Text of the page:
Christ was baptized instead/in place of us (and for us), but we still have our baptism in Christ. Christ's baptism, death, resurrection and ascension become ours because He lived the human life vicariously and for us.
[/quote]

Christ doesn't live human life "vicariously" (i.e., through a vicar). The human life of Christ is the actual, historical life of a man, Jesus of Nazareth, who is born of the Virgin Mary in 1st century Palestine. This man is the Messiah of Israel, and the incarnate Son of God. He lives his own life as a specific human being.

Christ is also not baptized "in our place." I've never heard this anywhere, and I don't know where you're getting this from. We unite ourselves to Christ because he unites Himself to us in his incarnation, death and resurrection, that we may partake of these things, as well. To quote from the Epistle Reading of baptism:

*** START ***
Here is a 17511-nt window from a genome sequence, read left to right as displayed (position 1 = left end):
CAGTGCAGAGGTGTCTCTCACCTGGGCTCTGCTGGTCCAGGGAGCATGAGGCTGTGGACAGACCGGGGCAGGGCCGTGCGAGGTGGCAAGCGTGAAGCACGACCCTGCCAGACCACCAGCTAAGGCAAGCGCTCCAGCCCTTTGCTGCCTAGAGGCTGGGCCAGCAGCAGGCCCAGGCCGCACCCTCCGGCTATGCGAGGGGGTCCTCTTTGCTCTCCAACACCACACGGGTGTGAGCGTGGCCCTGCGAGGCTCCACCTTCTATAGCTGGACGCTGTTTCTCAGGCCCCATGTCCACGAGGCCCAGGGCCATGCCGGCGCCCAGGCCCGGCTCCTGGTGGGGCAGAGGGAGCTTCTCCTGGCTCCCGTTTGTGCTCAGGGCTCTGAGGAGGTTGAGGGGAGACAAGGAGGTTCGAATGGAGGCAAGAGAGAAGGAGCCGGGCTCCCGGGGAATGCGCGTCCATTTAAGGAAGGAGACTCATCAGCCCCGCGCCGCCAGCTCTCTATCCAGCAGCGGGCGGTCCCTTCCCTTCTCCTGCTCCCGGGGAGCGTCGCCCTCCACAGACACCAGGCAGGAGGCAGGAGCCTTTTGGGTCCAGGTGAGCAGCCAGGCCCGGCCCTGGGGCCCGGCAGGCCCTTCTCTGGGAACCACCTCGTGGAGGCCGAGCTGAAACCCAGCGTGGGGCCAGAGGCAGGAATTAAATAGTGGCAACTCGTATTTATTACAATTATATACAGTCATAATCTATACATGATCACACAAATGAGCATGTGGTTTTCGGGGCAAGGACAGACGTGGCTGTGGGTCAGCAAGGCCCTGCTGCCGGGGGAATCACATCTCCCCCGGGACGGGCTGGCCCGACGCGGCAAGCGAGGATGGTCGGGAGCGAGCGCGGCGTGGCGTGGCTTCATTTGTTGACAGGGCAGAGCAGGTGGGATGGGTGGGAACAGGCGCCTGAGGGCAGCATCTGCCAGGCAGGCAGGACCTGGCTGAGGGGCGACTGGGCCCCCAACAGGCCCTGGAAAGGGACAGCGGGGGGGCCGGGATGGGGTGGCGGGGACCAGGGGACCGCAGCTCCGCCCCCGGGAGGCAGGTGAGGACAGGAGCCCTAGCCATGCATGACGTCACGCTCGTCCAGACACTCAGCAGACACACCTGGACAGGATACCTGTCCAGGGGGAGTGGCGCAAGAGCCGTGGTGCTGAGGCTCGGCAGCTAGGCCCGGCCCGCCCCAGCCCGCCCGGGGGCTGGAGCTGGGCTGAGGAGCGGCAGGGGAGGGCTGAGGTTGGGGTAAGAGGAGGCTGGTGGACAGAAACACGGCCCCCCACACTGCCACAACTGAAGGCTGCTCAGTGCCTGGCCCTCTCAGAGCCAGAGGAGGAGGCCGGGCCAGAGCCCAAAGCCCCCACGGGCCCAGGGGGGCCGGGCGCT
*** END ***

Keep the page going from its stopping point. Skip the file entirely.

"Brethren, do you not know that all of us who have been baptized into Christ Jesus were baptized into his death? We were buried therefore with him by baptism into death, so that as Christ was raised from the dead by the glory of the Father, we too might walk in newness of life. For if we have been united with him in a death like his, we shall certainly be united with him in a resurrection like his."

Further, the hymns of Theophany make it clear that Christ's baptism accomplishes the sanctification of the waters. Christ infuses baptism with grace to forgive our sins. I'm reminded of these hymns:

"The River Jordan receded of old by the mantle of Elisha when Elijah ascended into heaven; and